3 (13-ounce) balls of dough
· 1 1/2 cups warm water, 100 to 110 degrees F, plus extra as needed
· 1 (1/4-ounce) packet active dry yeast
· 5 cups all-purpose flour, plus extra as needed
· 1 1/2 teaspoons fine sea salt
· Olive oil, for drizzling
Put the water in a small bowl. Add the yeast and stir until dissolved.
In a large bowl, whisk the flour and salt together. Add the yeast mixture and stir until a soft dough forms. If the dough is too dry, add a little extra water, 1 tablespoon at a time. If the dough is too sticky, add extra flour, 1 tablespoon at a time. Transfer the dough to a floured work surface. With floured hands, knead the dough until it becomes smooth and elastic, about 10 to 12 minutes. Drizzle the inside of a clean bowl with olive oil. Put the dough in the bowl and cover loosely with plastic wrap or a damp kitchen towel. Set the bowl in a warm, draft-free place, until the dough has doubled in size, about 2 hours.
Using a fist, deflate the dough in the center and cut it into 3 equal-sized pieces. Form the dough pieces into 3 balls and put into 3 oiled bowls. Cover each bowl loosely with plastic wrap or a damp kitchen towel and let rest for 1 hour. Remove the dough and wrap in plastic. Refrigerate for up to 1 day.
I needed longer than the 10-12 minutes the recipe states for kneading the dough but then the recipe I scribbled down months ago said to use 4 cups of flour and 1 cup of water. I did end up adding several table spoons of water to make the dough smooth and elastic and it took quite a bit of kneading (maybe 20 minutes). I also added 1 tsp of sugar as food for the yeast to make sure the dough would rise. Here is a link to the recipe as well as a video of Giada making it.
Now you would think that the logical next steps in the directions would be rolling out the dough, topping it and baking it, but you need to search for a pizza recipe (as opposed to a pizza dough recipe) to get those steps. Giada has a recipe for a Caramelized onion, sausage and basil pizza that seemingly uses the same pizza dough. I haven’t tried it, but it sounds tasty. Here is the link for the complete recipe if you want to try it: http://www.foodnetwork.com/recipes/giada-de-laurentiis/caramelized-onion-sausage-and-basil-pizza-recipe/index.html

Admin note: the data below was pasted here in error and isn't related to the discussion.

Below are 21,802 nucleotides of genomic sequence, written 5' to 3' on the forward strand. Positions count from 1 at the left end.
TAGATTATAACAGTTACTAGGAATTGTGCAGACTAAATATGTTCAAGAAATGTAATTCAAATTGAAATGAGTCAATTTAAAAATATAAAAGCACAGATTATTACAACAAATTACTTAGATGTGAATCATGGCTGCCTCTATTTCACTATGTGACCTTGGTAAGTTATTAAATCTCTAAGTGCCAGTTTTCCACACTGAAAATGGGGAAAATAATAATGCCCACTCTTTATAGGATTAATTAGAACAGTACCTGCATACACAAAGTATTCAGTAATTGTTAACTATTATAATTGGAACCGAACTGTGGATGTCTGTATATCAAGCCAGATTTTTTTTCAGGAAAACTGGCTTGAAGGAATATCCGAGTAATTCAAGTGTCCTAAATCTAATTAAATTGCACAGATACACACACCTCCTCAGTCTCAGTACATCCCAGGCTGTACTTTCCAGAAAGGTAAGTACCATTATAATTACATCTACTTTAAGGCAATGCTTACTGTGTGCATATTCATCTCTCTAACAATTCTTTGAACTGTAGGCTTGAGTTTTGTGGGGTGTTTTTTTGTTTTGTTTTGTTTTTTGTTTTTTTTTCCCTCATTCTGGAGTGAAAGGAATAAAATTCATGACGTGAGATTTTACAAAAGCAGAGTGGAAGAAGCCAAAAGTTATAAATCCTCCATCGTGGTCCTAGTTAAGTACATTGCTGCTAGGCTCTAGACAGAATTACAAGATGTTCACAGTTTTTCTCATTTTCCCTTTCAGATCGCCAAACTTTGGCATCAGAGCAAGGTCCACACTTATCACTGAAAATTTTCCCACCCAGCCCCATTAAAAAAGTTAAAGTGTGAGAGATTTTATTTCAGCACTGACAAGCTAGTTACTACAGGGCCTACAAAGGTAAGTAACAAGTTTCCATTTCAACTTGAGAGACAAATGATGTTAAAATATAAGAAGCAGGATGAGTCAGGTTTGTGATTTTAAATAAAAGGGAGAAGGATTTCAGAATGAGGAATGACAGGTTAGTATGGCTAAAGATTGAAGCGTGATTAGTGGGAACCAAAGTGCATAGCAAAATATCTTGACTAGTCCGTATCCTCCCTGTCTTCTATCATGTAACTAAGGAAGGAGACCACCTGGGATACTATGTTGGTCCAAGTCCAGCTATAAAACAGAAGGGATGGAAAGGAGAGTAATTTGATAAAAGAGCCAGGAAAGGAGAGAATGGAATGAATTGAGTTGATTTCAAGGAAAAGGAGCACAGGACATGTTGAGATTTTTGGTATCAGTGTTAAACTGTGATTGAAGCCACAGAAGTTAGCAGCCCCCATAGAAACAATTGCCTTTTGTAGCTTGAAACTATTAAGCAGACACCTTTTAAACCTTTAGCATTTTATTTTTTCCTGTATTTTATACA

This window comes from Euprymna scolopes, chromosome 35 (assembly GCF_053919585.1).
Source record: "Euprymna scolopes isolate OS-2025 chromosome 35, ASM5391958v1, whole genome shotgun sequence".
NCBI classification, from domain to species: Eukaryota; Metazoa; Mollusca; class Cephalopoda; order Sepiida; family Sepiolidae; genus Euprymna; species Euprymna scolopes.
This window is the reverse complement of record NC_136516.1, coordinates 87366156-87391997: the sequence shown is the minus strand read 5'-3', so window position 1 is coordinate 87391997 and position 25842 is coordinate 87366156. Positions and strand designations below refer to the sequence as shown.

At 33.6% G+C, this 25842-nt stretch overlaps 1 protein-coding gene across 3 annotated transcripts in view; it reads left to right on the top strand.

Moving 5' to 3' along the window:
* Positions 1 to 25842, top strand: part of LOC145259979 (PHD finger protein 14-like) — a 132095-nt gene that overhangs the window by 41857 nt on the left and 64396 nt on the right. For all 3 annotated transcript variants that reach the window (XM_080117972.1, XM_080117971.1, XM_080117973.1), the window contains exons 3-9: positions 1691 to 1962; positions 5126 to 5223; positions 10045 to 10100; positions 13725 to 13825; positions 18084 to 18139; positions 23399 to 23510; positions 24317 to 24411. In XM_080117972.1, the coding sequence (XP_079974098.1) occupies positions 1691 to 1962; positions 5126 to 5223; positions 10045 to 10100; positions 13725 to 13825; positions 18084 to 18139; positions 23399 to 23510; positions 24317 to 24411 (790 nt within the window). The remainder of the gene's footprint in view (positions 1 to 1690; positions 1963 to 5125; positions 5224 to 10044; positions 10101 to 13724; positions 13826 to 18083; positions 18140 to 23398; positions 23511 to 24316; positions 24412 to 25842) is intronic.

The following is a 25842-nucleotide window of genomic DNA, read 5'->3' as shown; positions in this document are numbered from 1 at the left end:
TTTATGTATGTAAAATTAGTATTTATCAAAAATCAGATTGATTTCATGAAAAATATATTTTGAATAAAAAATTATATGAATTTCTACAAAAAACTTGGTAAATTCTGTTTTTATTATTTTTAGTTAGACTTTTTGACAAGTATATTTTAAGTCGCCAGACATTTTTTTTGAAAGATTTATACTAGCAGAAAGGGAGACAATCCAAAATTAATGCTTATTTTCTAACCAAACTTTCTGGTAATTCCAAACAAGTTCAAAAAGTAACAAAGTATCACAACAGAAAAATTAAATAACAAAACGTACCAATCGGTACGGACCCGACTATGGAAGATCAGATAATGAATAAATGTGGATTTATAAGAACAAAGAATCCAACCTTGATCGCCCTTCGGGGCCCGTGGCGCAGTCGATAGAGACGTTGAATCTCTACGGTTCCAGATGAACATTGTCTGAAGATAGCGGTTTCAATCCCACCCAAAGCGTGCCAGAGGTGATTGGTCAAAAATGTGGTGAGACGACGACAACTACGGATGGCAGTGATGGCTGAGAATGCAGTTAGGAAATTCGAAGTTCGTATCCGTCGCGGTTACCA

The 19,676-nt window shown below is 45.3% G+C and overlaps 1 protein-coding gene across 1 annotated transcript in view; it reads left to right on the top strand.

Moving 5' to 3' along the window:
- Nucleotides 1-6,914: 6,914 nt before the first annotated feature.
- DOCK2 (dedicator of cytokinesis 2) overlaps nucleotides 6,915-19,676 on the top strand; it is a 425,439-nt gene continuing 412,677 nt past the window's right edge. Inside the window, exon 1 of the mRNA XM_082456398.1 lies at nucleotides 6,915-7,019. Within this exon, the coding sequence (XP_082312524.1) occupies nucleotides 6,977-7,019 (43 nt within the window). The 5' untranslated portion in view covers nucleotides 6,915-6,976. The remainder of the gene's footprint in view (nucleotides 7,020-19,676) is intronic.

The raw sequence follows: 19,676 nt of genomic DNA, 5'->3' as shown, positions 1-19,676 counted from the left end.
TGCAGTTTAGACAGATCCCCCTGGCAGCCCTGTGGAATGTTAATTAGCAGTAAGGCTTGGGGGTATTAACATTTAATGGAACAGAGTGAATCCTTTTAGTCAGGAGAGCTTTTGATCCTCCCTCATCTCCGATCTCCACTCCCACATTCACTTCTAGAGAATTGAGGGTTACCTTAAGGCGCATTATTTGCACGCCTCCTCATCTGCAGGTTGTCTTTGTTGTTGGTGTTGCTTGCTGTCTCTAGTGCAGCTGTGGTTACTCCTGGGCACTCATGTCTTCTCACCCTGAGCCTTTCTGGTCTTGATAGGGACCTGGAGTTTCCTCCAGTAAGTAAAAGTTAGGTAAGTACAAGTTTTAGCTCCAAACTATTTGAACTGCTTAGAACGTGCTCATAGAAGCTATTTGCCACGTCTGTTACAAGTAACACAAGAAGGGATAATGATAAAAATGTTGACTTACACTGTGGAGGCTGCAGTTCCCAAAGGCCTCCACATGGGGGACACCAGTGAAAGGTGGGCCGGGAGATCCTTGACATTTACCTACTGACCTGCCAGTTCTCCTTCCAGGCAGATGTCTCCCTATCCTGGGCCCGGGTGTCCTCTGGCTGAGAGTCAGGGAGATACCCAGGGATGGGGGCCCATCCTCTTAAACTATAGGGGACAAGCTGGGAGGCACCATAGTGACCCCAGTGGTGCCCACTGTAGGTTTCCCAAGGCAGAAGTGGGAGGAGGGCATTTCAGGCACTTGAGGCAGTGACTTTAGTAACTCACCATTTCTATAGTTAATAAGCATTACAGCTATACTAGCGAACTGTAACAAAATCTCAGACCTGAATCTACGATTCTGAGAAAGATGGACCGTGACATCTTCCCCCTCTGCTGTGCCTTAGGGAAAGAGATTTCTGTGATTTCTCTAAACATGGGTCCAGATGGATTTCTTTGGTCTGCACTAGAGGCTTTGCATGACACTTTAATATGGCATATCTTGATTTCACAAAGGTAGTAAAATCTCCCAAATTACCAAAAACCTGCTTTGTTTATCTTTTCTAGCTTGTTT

I have copied the relevant parts of getting the dough ready for toppings and baking it below. The way I see it, once you have the basic instructions, you can use whatever toppings you like, which is what I did for our pizza.
· Cornmeal, for dusting
· Extra-virgin olive oil, for drizzling
· All-purpose flour, for dusting
Put an oven rack in the center of the oven. Preheat the oven to 475 degrees F. Sprinkle a heavy baking sheet (without sides) with cornmeal and set aside.
On a lightly floured work surface, roll out the dough into a 13-inch diameter circle, about 1/4-inch thick. Transfer the dough to the prepared baking sheet and drizzle with olive oil (supposedly this prevents the crust from getting soggy from the toppings). Spread the [toppings] evenly over the dough, leaving a 1-inch border. Sprinkle the cheese on top. Bake until the crust is golden and the cheese has melted, about 15 to 17 minutes. Remove from the oven. Cut the pizza into wedges and serve.
Quite simple really. I feel like I can tackle other dough recipes now. And I have to say there is something quite rewarding about having your hands covered in flour and seeing these simple ingredients come together as a dough.